Australia also has a large European community, with many people returning to their home countries to visit their families and also to take advantage of the European summers during winter, so we saw an opportunity to offer more choice for Australian travellers.

Our two new destinations launching in 2016, Sydney and Adelaide, also have large traveller and European communities so we are looking forward to flying even more Australians to our 36 European destinations next year.

Australia aside, Qatar Airways has been adding between 8 to14 new destinations across the globe annually in order to cater to the significant growth in demand from travellers and open up the airways to those who travel frequently for business.

 

5. Qatar is competing with UAE carriers from Australia – how does the airline set itself apart?

Qatar business feature

As a brand, our main focus has always been providing the best service possible for our passengers. One of our distinguishing qualities is our dedication to being a five star airline and the first choice for passengers due to our premium offering. In fact, this year Qatar Airways was named 2015 Best Business Class Seat by Skytrax, as well as Skytrax Airline of the Year – and we are dedicated to upholding our reputation in these areas.

We also offer passengers a variety of choice when it comes to destinations, particularly if they are travelling onwards from Doha to Europe. For example, Qatar Airways flies to 36 destinations in Europe, including cities in Eastern Europe, which is not as well serviced by other major UAE carriers.

 

6. Do you think there’s enough demand from the local market on flight via the Middle East?

Doha, Qatar Crystal Cruises

I think that there is huge demand in Australia, given it is a nation of passionate travellers and people with European ancestry.

Many Australians also prefer to transit in the Middle East on their way to Europe because they prefer to do a longer first leg and get it out of the way, and benefit from a much shorter second leg to a European destination. For example, Doha to London is approximately six and a half hours, while Doha to Istanbul is only three hours.

What is also important to note, is that Qatar Airways has structured a number of key flights for business travellers which have minimal transit time – some routes as little as 45 minutes – meaning that those who travel regularly for work aren’t spending precious time waiting to connect to their onward journey.

 

7. What are your favourite destinations?

Tuscany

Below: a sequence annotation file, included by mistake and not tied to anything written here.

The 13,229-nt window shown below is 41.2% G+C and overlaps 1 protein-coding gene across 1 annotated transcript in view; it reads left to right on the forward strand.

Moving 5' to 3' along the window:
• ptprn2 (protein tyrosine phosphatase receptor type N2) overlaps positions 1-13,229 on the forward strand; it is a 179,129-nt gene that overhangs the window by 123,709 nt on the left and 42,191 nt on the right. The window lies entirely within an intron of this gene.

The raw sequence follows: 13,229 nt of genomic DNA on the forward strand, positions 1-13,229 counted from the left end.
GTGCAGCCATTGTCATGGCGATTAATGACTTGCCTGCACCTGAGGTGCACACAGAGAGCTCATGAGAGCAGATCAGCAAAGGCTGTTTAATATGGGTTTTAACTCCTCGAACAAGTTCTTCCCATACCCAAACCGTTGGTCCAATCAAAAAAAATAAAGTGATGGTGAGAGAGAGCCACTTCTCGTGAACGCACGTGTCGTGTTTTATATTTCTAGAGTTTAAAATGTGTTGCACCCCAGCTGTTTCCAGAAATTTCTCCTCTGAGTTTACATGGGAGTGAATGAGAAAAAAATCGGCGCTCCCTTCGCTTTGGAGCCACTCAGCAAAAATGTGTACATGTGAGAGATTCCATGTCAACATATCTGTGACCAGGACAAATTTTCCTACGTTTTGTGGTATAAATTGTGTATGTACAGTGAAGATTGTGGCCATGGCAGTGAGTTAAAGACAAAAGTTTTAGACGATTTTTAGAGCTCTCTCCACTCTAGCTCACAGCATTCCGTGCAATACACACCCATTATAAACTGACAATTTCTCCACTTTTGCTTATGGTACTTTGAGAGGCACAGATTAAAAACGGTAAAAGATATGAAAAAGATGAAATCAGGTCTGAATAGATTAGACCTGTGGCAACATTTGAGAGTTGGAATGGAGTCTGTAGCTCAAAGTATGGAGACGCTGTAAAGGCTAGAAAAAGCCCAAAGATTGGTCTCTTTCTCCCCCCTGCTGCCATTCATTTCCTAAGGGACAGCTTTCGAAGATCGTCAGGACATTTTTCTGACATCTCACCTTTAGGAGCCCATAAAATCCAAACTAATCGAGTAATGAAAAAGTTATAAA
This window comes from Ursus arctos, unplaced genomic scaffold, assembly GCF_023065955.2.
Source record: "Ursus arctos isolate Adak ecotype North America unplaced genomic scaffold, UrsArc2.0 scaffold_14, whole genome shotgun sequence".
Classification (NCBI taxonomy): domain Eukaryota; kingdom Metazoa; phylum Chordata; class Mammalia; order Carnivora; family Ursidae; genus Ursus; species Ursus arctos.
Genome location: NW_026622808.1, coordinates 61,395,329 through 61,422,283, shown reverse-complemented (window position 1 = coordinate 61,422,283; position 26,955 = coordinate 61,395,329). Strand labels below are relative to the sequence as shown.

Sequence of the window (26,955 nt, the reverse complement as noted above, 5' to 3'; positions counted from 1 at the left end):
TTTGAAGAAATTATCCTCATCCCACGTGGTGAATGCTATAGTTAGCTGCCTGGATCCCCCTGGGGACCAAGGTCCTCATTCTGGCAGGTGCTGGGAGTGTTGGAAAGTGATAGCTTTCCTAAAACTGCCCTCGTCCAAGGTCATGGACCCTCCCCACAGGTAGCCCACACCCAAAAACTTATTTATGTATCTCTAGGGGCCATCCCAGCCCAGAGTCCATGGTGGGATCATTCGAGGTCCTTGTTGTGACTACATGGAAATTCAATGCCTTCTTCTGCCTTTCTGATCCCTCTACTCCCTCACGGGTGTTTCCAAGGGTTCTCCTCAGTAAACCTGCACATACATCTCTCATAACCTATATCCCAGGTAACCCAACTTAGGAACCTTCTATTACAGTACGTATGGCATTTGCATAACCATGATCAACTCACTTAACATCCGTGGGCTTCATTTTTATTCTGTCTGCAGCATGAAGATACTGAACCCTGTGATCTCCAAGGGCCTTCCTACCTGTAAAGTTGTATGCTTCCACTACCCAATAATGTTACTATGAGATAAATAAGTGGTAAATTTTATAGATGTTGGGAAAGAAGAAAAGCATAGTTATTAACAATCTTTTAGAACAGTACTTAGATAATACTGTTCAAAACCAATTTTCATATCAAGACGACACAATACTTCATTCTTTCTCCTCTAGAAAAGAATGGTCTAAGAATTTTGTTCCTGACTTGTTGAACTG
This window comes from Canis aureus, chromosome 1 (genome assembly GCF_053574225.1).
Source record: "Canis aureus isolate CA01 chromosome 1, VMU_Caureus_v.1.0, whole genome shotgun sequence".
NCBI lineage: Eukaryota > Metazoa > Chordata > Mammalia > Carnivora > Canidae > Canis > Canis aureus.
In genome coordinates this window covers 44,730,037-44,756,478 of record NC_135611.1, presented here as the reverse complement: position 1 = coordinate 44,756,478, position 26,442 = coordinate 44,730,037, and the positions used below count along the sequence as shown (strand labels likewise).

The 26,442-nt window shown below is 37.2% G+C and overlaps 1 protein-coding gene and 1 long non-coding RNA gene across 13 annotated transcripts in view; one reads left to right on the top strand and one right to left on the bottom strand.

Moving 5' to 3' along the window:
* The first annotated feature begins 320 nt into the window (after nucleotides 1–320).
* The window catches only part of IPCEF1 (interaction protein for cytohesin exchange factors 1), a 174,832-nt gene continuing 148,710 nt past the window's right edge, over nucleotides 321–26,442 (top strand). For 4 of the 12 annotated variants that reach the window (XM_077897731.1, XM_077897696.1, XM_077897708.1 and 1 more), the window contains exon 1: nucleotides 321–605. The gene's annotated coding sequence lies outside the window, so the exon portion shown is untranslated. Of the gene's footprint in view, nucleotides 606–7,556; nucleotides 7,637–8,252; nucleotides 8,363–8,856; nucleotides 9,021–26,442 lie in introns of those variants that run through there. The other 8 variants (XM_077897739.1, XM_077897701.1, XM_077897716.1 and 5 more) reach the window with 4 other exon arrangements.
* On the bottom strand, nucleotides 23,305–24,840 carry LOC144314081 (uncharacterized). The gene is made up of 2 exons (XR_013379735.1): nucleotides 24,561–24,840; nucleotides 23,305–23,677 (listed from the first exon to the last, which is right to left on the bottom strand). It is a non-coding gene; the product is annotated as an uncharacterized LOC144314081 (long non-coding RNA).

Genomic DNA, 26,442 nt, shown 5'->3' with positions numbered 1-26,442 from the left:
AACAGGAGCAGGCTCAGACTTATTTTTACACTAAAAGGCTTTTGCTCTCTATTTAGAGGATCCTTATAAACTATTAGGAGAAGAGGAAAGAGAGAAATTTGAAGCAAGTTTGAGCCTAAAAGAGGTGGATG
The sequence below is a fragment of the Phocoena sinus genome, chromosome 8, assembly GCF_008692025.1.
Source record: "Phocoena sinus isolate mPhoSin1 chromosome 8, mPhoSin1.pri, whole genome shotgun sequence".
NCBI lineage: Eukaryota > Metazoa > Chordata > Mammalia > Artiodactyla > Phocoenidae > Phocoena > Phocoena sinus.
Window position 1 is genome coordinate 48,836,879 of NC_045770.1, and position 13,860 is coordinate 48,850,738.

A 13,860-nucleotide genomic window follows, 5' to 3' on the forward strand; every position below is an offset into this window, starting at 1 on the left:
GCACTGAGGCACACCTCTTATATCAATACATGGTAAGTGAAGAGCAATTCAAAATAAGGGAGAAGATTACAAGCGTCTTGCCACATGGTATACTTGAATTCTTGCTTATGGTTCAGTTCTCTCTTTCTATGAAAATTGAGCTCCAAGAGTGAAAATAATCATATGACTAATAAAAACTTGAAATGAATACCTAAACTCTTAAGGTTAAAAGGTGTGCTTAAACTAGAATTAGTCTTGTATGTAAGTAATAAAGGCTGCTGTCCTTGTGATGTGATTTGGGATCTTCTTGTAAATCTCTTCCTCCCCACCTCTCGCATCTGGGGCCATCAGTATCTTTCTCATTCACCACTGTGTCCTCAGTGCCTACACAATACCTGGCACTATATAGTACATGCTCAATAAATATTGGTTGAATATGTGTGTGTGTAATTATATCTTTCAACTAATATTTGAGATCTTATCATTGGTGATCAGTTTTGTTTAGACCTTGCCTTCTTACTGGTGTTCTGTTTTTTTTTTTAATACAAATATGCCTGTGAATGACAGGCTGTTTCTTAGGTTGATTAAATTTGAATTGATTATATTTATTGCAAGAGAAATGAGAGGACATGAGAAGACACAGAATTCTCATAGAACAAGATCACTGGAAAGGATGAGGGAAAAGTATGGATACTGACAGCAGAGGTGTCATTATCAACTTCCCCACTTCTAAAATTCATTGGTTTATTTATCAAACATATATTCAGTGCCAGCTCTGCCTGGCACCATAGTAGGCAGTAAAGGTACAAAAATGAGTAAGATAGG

I have three places that I could go to any time, and always enjoy my time.

Tuscany, Italy. Tuscany is a real treat for those that want to combine an unforgettable culinary experience at any of the Tuscan vineyards, a culture and history lesson at the birthplace of the Renaissance – Florence, and sightseeing trips through the medieval villages and castles of Chinati region.

The second special place for me is Santorini, Greece, and in particular, Oia, a small village nestled on the rocks 150 meters above sea level. Oia is the most photographed place in Greece if not in the world. There is no better place in the world to relax, unwind and forget about our busy lives when you stay in one of Oia’s boutique hotels facing the ocean.

San Francisco, USA, is another great place to go. The city is packed with various activities, great food, and thriving art scene. Somehow, San Francisco reminds of Melbourne -it’s easy and friendly, and it has trams! San Francisco is also a great base for short out-of-town trips such as Yosemite National Park or Napa Valley.

 

8. What do you look for when choosing a destination?

TripAdvisor

It really depends on my objectives, whether I want to relax, explore or have a bit of fun. The common theme would always be a pretty extensive research of a place before making decision. I would look at TripAdvisor or similar travel portals offering first hand travellers’ feedback. I like places offer more than just accommodation and culinary experience. Staying in a resort throughout my holidays is not my cup of tea. There has to be something more.

 

9. The most interesting destination you’ve visited?

Image: Suttipon Thanarakpong/Shutterstock

Myanmar. I visited this country three years ago when it was just opening up to the world. I was fascinated by it from the moment I arrived in Yangon, Myanmar’s former capital.

Myanmar, due to its long isolation, is like a time capsule that offers centuries of history told through unchanged architecture. There are some fine examples of architecture from the colonial era, as well as real gems from the glorious past before the British rule, like Shwedagon Pagoda in Yangon that is covered with gold plates, or the ancient city of Bagan.

Burmese people are extremely polite and not intrusive which makes sightseeing Myanmar a real pleasure.

What’s your top tip to for travellers choosing a holiday destination?